That’s pretty much it. People laughed, which was good. And now I have something that will make a really great mother-of-the-groom speech for when my son gets married himself.

You see how things work? What goes around eventually comes back to embarrass the hell out of you another day.

You can say you heard it here first.

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Parenting Is Hard, Like “Trying To Squeeze Water From A Stone” Hard

Sometimes, I want to wring my eighteen-year-old daughter’s neck. Sorry daughter, but you were there the other night. You probably wanted to wring mine as well. Yes, we were having one of those discussions that went from a simple disagreement, to a full out scream-fest.

I find that one of the most challenging parts of raising teens and young adults is that they don’t always do what you tell them to do, like that’s a surprise.Parenting Is Hard, Like "Trying To Squeeze Water From A Stone" Hard Sometimes | TheFurFiles

As parents, we have our children’s best interest at heart. I’m always saying this, especially to my daughter. “Do you think I”m trying to ruin your life? Why would I want to do that? I only want you to be happy and safe, and if I can pass along some of the lessons I’ve learned over the years, then I will.”

But we all know that people have to learn things on their own. You can only say, “Eating an entire bag of grapes will give you uncontrollable gas/if you drink a whole bottle of vodka by yourself, you might end up puking your guts out/you’re probably going to want to wear a coat out there in the minus thirty degree weather…” so many times.

Often, I’m not even trying to teach anyone a lesson. I just expect common courtesy, like that’s such an unreasonable thing for which to ask.

So when my daughter was going out with her friends the other night, I said – like any good mother would – “Call me and let me know what time you’ll be home.” That’s the reason she has a damn cell phone.

Her response – “I’ll try to remember.”

I was hoping for more like, “Sure mom. No problem.” But with my daughter, nothing is ever that simple.

“Make it a point to remember,” I said, snarling slightly. “And how are you actually getting home? Do you need a ride?”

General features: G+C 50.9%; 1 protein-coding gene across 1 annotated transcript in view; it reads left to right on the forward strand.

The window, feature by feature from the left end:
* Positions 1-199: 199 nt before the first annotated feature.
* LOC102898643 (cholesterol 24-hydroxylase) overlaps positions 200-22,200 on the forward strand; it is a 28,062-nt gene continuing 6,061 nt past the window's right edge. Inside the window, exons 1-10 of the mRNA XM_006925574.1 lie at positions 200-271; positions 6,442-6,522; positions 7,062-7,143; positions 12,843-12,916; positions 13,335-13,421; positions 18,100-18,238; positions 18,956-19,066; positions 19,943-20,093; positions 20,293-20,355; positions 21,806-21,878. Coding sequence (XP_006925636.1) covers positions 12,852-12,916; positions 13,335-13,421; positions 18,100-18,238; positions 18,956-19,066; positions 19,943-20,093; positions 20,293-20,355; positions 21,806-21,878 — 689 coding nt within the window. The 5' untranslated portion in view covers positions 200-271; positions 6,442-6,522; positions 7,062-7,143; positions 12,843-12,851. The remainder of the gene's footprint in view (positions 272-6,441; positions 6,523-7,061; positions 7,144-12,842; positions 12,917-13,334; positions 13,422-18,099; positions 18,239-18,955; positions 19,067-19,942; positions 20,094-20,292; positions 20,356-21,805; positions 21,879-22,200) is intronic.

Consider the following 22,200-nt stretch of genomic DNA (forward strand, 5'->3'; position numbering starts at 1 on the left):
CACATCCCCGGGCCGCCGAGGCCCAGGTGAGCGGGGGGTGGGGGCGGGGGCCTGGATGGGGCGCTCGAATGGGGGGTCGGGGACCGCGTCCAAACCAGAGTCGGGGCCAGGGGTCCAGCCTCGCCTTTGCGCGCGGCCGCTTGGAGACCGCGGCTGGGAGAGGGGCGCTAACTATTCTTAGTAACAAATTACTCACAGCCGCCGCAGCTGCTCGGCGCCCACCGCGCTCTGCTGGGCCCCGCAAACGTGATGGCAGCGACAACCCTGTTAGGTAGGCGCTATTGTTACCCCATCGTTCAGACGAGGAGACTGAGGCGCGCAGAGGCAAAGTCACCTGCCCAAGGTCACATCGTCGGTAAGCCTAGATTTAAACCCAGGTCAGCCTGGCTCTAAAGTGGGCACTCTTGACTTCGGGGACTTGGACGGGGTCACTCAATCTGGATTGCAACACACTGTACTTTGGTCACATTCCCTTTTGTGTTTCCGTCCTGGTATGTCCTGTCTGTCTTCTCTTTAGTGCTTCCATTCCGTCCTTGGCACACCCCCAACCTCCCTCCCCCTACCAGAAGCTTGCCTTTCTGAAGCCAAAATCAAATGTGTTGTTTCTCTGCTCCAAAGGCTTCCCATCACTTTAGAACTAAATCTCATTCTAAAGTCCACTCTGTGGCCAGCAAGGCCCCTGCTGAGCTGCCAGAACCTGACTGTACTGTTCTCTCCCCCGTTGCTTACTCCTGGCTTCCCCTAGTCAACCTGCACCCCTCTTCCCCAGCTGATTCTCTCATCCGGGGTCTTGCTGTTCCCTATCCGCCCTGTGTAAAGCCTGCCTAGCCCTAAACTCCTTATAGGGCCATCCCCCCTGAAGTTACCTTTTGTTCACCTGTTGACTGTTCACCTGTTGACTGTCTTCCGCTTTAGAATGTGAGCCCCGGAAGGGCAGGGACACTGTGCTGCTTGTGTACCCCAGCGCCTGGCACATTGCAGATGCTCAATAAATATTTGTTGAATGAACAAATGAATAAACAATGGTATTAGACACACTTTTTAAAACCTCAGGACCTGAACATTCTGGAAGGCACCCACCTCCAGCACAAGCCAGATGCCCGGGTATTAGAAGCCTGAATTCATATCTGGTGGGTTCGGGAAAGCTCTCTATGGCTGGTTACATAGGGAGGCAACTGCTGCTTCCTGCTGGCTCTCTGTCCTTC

“We’re taking the bus.”

“Whatever you do, stay together as a group. Don’t walk anywhere by yourself.” I remind her of this every single time she goes out. It is paramount in my mind, especially right now as they just found a woman’s body in the bushes very close to our house. As I write this, the police are still investigating the incident. It doesn’t matter. A woman is dead, and you can never be too cautious.

And that’s part of the reason for the scream-fest. A scared parent can be a very animated parent. But you know how young people are. They have no sense of mortality. I get it. I was the same way once. It’s not the easiest thing in the world to handle when you are a mother though.

This whole situation with my daughter brings to mind a few moments in the past when I’ve tried to give her advice, and she hasn’t listened. There have been a few times when things have gotten pretty screwed up too. I don’t ever want her – or any of my kids – to get hurt, but there comes a point when they have to make their own decisions. I can’t be there to hold their hands, and tell them what to do for the rest of their lives, can I? Or can I… [sly smile] An image of her locked in the basement came to my mind just for a split second. Nah, she’d whine and demand things too much.

It’s so hard as a parent to see your kid mess up. There have been a few occasions when I’ve just wanted to smack someone upside the head and say, “I told you so.” But then, what good would that have done? None, except to make me feel better, hence the reason I left out the smack but still said the words.

Anyway, the other night ended with me shouting, “Just call me. Don’t forget.” That’s what I said as I dropped her off at her friend’s house. Well, those might not have been my exact words. My EXACT words were more like, “You’d better fucking call me, or you can start looking for a new place to live. Start right now, in fact. Maybe Angela’s mom will let you live with them.” I was mad. And mad me doesn’t mince words. And I know that if my daughter moved in with Angela (not her friend’s real name, but close) that she’d be home faster than a cat getting caught in the rain. Once and for all, maybe she’d appreciate what a great family she has.

A mother can dream.